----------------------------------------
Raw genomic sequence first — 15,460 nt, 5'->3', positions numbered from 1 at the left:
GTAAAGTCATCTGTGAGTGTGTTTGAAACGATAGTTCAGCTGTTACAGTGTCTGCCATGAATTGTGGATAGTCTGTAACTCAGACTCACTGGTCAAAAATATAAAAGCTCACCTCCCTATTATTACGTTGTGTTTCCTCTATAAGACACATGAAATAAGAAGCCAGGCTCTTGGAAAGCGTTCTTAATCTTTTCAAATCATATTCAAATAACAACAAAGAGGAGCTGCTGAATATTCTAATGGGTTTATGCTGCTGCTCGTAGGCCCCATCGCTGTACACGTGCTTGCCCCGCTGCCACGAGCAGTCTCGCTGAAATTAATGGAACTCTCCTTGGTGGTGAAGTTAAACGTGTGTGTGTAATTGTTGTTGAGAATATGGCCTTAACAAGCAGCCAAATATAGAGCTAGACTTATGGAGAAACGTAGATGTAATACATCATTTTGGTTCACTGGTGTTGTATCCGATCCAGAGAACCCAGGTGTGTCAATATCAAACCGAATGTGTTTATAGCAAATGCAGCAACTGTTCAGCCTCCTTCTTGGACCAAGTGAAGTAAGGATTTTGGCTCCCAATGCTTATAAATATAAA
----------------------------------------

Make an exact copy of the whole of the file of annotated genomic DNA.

Raw genomic sequence first — 15,460 nt, 5'->3', positions numbered from 1 at the left:
GTAAAGTCATCTGTGAGTGTGTTTGAAACGATAGTTCAGCTGTTACAGTGTCTGCCATGAATTGTGGATAGTCTGTAACTCAGACTCACTGGTCAAAAATATAAAAGCTCACCTCCCTATTATTACGTTGTGTTTCCTCTATAAGACACATGAAATAAGAAGCCAGGCTCTTGGAAAGCGTTCTTAATCTTTTCAAATCATATTCAAATAACAACAAAGAGGAGCTGCTGAATATTCTAATGGGTTTATGCTGCTGCTCGTAGGCCCCATCGCTGTACACGTGCTTGCCCCGCTGCCACGAGCAGTCTCGCTGAAATTAATGGAACTCTCCTTGGTGGTGAAGTTAAACGTGTGTGTGTAATTGTTGTTGAGAATATGGCCTTAACAAGCAGCCAAATATAGAGCTAGACTTATGGAGAAACGTAGATGTAATACATCATTTTGGTTCACTGGTGTTGTATCCGATCCAGAGAACCCAGGTGTGTCAATATCAAACCGAATGTGTTTATAGCAAATGCAGCAACTGTTCAGCCTCCTTCTTGGACCAAGTGAAGTAAGGATTTTGGCTCCCAATGCTTATAAATATAAA